Rabaul is the famous centre of New Britain. It is known for the Japanese occupation during the world war and also for its volcanoes. Since January 1942 the Japanese had held Rabaul on Blanche Bay, the flooded crater of an extinct volcano which gives deep water almost to the shore. The regional area and the province itself is rich in culture and heritage. The Pidil in New Britain has a longer story behind it. I dare not ask, I am a woman, but, someone from this area may offer us some follow-up story for this blog in the future. For now, click on the link to listen to its sound.
I love music from all over the world. Having grown up in a small fishing village outside Lae, Papua New Guinea, music and dance is part of our rhythmic flow of planting, gathering and harvesting for our families. Songs are composed in dreams. They talk about people, our ancestors, and our life. Music and dance celebrates us as people. It creates and reassures us of our cultural identity.
From as early as three-years-old I had my own dancing costumes. I sang and danced We-e Si-ing, Bu-sim Awe-e, and Sabic. These are types of dancing. I was already learning to make my own costumes from leaves, shells and other natural materials. I was singing and dancing with my aunties. My aunty Yangyang, her nickname for “Yellow” because she was born with pale skin; was one of the best dancers and singers in our village.
My aunty Yellow died two weeks ago. I pay tribute to her and her amazing life which I was part of. Like most women in my family, she could take and master tasks meant for men as well as women. She was fit and strong and very hard-working. Mama Yangyang taught me so many skills; from fishing, gardening, crafting to dancing and singing.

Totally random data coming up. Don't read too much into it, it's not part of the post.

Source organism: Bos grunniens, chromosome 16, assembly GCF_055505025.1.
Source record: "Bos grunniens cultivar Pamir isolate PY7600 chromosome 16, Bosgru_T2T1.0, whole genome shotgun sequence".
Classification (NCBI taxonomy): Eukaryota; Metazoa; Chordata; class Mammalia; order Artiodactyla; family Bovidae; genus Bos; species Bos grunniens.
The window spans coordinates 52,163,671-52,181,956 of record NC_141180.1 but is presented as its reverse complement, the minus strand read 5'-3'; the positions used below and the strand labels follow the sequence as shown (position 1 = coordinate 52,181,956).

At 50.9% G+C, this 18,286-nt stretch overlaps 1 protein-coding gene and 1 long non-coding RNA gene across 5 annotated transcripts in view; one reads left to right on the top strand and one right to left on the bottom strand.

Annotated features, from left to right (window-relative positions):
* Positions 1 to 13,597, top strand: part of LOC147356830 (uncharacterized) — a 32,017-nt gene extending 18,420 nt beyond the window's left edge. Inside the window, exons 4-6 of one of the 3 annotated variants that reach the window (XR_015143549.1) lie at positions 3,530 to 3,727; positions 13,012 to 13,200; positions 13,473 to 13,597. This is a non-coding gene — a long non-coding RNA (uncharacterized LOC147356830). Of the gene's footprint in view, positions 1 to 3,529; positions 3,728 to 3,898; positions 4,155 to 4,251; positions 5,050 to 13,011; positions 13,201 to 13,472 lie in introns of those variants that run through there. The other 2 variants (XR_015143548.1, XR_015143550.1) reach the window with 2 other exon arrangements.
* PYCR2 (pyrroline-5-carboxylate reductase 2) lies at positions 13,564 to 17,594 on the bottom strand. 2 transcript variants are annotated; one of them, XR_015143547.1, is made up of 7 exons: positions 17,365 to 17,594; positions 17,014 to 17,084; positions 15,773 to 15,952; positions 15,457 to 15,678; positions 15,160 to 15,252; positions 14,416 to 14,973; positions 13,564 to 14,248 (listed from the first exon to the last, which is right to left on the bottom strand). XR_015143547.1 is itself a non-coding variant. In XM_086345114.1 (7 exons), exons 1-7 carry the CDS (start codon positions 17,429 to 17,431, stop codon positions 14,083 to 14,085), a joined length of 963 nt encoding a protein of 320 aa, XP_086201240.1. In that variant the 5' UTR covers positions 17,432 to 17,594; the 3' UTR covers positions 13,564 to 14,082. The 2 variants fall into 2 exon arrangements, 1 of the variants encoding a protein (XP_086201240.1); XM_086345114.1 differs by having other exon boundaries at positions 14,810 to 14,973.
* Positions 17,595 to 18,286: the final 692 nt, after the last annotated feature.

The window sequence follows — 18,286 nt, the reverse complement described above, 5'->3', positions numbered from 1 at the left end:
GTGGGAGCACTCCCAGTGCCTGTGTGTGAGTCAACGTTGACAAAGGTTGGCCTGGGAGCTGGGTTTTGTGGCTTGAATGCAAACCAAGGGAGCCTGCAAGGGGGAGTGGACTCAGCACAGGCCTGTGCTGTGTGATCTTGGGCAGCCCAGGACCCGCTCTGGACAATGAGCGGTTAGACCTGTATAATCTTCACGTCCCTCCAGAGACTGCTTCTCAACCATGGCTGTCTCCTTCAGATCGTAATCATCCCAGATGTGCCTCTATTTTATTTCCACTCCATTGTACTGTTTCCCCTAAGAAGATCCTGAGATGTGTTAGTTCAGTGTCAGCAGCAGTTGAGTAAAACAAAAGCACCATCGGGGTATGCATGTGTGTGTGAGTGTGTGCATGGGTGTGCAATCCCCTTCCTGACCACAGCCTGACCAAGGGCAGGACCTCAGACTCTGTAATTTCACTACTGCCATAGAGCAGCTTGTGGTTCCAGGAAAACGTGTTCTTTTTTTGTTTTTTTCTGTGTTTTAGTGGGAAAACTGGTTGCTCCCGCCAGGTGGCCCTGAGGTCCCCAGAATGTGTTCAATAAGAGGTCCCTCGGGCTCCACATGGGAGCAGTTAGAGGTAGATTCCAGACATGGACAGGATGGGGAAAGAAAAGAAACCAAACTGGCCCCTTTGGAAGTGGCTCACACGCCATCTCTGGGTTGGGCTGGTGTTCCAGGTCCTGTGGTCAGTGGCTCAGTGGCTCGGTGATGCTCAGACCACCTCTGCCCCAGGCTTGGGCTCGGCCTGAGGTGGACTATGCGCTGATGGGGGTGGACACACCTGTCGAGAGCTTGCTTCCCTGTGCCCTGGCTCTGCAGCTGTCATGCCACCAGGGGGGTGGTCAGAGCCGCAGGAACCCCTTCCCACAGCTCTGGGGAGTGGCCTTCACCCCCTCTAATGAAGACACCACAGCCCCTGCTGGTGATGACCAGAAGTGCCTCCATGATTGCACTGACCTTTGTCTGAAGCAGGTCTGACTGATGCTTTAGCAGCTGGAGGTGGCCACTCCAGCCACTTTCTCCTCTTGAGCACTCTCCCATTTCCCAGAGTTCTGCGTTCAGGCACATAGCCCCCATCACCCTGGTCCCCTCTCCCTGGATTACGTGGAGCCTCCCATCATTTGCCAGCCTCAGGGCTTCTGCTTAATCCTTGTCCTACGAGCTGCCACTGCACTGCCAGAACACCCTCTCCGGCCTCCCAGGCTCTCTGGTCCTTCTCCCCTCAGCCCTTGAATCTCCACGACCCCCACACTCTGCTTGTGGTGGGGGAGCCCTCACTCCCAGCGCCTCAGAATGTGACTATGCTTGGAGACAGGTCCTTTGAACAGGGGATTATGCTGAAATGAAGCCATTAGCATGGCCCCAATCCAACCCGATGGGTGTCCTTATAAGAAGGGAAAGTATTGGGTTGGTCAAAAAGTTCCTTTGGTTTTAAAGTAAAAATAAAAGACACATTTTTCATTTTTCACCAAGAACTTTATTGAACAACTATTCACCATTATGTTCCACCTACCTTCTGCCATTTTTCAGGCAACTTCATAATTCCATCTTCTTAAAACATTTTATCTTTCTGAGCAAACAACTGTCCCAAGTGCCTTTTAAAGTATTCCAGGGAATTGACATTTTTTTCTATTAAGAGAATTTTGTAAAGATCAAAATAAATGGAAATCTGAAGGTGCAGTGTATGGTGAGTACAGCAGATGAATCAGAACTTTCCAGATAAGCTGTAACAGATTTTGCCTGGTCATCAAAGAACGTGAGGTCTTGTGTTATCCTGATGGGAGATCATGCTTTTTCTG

My life is rich with knowledge and skills because Aunty ‘Yellow’, my mother, grandmother and many others have taught me so much about our culture. These women gave me the fabric of my being and my passage which connects me to nature and the earth. Living in a western society is so different. It feels lonely and isolated sometimes. I miss those days when we all, three generation of girls and women, singing and dancing together.
In the past month, I have been taking two courses in the arts, one being World Music. World Music is a term which may evolve as time passes, but at the moment, it refers to music that is not western. The term “foreign” was used, but to me, western music is “foreign” so it just depends on who you are and how you look at it. World Music stirs a unique emotion in me. The music, whichever culture it comes from, reminds me of who I am and it connects me to my own people that I do not see often enough. All I need to do is close my eyes and I am there.
As past of daily rituals, people in many indigenous cultures sing and dance. This is such an uplifting and exhilarating part of life’s journey.
Here is a dedication to my Aunty Yellow and a small taster for those of you that do not know the African kora. In this clip the kora is being played by one few (rare) women players from Ghana, Sona Jobarteh. I hope you like her music.